The Indigenous occupation camp in Victoria Park is holding its own event in lieu of Canada Day, to mourn the loss of Indigenous lives and culture since the country's founding.
Many Indigenous groups across the country don't even celebrate Canada Day, even calling for its cancellation. For many, the day represents the systematic oppression they've face in Canada, even more apparent now as reports of confrontations between Indigenous and police gain national attention.
The occupation camp itself represents an attempt to carve out an Indigenous space within Waterloo Region, taking up a small portion of Victoria Park, and will stay that way until a more permanent physical space is provided. Organizers are using it as an opportunity to teach youth of their culture and help them reclaim their identity.
"This is an occupation; we're here exercising our treaty rights; we're not here as a display; or a resource; or a demo; this isn't a human zoo. We are here, living here as an occupation on our territory," said Terre Chartrand of the Algonquin Nation, one of the organizers.
Wednesday's event is being held for the benefit of the local Indigenous community, and organizers are asking people outside the community to respect their space and stay away.
"Folks might think we are celebrating in some sort---we will be lighting candles---it's more of a memorial, and to mourn the loss of our people as a whole," said Amy Smoke of the Mohawk Nation Turtle Clan from Six Nations of the Grand River, another of the organizers.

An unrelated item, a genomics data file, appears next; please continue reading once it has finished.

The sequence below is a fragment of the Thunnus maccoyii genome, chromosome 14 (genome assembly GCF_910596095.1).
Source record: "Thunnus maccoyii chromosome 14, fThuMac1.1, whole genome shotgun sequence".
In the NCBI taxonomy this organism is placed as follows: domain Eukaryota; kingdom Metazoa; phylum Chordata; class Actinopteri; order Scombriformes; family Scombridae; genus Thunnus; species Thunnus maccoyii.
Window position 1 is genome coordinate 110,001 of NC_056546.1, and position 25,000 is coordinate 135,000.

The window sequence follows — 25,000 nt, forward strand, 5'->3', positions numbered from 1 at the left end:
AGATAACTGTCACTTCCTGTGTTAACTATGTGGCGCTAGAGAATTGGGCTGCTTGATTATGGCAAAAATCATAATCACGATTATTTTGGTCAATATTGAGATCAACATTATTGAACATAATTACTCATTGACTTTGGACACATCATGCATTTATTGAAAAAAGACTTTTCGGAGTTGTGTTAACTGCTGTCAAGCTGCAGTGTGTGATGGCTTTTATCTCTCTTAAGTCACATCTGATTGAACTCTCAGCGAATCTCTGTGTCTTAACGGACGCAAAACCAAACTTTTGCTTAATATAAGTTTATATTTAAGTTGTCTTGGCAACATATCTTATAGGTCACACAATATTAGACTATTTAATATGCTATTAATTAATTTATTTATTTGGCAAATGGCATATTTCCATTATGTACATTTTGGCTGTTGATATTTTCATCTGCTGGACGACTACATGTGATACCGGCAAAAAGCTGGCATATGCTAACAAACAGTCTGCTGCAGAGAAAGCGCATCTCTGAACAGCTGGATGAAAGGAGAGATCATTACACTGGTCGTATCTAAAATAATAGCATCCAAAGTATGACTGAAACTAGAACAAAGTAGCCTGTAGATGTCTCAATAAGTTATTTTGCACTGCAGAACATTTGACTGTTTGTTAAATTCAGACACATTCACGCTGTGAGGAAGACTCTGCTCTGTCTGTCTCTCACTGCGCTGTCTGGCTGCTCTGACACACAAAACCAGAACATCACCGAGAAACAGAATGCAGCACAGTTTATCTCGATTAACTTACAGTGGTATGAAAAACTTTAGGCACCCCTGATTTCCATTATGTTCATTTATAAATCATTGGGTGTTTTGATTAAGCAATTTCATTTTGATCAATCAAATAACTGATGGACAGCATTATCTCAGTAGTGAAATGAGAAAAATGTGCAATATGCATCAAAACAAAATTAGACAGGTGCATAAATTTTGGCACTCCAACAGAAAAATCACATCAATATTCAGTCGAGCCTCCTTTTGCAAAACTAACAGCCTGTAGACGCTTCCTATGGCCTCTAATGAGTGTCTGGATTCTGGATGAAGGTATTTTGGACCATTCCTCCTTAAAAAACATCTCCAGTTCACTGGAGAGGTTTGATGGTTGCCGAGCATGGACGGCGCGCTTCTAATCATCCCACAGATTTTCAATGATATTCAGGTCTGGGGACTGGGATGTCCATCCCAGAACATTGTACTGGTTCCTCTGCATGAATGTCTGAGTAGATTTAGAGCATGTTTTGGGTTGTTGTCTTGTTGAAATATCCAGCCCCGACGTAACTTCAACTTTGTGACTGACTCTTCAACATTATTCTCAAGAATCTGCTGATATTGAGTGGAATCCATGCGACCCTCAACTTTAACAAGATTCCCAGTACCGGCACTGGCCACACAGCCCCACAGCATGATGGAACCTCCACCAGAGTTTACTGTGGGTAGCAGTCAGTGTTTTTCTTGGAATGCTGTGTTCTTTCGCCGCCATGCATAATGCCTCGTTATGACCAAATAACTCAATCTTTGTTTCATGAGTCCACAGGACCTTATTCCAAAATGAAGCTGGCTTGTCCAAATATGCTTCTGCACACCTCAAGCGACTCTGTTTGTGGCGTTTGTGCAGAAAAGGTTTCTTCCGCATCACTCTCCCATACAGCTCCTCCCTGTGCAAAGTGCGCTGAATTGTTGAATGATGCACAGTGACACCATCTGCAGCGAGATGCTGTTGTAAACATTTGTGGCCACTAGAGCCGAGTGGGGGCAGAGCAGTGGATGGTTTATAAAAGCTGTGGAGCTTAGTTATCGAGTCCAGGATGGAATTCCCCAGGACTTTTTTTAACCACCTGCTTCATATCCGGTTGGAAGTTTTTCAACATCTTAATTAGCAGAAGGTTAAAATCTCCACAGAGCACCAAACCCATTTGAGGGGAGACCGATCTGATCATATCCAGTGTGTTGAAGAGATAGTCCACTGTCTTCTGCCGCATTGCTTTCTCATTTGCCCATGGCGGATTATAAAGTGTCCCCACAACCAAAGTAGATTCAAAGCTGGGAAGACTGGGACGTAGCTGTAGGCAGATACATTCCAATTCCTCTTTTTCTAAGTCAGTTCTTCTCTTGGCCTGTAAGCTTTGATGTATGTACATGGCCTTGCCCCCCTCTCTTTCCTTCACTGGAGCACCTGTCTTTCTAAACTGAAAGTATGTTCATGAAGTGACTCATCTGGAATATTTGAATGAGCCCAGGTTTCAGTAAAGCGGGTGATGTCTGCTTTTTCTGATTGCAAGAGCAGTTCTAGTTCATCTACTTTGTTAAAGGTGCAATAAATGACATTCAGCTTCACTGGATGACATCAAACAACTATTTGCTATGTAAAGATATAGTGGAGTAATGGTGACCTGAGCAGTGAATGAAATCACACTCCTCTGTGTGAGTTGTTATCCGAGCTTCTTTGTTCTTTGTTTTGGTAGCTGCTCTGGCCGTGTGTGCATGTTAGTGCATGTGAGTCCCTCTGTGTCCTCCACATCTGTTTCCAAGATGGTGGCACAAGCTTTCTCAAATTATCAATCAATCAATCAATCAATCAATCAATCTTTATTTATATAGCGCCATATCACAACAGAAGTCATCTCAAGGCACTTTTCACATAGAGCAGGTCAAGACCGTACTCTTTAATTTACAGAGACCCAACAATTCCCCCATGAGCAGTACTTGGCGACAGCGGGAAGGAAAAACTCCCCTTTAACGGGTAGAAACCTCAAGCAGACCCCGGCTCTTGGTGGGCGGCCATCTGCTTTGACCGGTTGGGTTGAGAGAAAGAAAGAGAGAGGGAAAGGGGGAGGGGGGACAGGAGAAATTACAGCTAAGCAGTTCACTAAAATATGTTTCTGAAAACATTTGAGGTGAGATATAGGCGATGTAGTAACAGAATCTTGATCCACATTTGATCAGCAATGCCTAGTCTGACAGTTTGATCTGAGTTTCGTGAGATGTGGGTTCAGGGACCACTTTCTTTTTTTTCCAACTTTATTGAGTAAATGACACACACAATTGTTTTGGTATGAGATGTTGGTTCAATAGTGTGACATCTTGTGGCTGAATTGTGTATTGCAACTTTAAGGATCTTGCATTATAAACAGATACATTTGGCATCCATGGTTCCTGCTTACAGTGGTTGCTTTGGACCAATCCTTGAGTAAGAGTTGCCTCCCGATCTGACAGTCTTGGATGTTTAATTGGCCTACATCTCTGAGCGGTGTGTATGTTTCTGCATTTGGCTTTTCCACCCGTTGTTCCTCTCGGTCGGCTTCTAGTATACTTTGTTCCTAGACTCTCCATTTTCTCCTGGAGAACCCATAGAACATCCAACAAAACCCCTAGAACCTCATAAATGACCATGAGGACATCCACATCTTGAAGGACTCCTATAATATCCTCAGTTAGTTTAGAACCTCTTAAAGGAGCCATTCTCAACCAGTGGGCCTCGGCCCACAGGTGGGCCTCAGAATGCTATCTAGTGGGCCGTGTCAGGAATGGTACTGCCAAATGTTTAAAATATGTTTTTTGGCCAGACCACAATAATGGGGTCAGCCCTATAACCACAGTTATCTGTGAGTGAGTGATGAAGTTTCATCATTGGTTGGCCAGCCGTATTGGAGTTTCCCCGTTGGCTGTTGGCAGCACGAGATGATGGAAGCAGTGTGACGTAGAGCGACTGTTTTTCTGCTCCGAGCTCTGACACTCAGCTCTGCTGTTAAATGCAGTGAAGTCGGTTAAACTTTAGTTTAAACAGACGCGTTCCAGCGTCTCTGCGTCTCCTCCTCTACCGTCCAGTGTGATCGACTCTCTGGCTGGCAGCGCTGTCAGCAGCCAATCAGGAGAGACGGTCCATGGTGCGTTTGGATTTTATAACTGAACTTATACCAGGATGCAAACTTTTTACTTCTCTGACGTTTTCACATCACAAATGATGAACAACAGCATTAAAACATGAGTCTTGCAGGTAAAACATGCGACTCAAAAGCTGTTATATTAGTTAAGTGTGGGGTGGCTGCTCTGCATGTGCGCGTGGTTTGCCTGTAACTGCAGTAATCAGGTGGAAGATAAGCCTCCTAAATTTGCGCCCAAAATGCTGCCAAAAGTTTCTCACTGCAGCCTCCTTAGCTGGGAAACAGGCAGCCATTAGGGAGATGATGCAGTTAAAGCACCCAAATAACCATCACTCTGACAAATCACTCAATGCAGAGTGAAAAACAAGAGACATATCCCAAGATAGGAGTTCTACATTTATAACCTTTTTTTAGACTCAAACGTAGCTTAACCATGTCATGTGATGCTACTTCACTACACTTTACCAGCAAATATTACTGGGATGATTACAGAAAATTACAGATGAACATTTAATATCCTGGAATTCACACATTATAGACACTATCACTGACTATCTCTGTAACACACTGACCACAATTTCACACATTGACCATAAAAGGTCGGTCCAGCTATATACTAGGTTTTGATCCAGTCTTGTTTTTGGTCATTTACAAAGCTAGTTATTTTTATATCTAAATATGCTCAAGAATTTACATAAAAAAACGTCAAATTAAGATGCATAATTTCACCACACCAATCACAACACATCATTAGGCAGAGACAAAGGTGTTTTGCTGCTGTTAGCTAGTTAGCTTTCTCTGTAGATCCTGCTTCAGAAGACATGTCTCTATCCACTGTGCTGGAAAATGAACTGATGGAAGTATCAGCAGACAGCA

Traditional dances in full regalia and drum circle are happening that day, but Smoke says it is not an opportunity for people outside of the Indigenous community to culturally enrich themselves. Over the past week alone, the group has had to deal with people walking through the camp and expecting the group to educate them on Indigenous issues.
At one point, the organizers say a man interrupted their two-spirit circle and after asked to leave, proceeded to spout religious dogma and sing. Organizers Smoke and Chartrand, both of whom are two-spirit, say for some of the youth at the circle, it would have been their first time coming. On top of all that, Chartrand says the man had approached their children as well, with no mask on hand.
The group is now considering making a sign asking people to respect their sacred space.
"Cause people don't seem to notice that this is a circular space, and they enter wherever they can. So we're going to put up sign sort of in those spaces, letting people know that ... please don't touch anything, please don't touch us, don't take any pictures, don't enter our sacred spaces," Smoke said. They are also considering putting up information and links about Indigenous issues on signs as well, so they can avoid having to educate people every time someone decides to stroll through their camp.
The organizers do ask that anyone outside of the Indigenous community who wants to help, can help by preventing others from wandering into the camp and starting trouble. Another way is by donating to the occupation camp.
"Even better is to not come and support us with a donation. That donation goes to feeding our camp. It goes to crafts supplies; it goes to cultural supplies. We're going to be building regalia for some of the youth, so the ability to buy supplies to make that happen," Chartrand said. You can make the donation HERE.
Following an earlier meeting with the mayors of Kitchener and Waterloo, the Indigenous camp is expected to stay within the park, without any hassle from Regional police or bylaw.
The event itself is expected to go from noon until 8 p.m.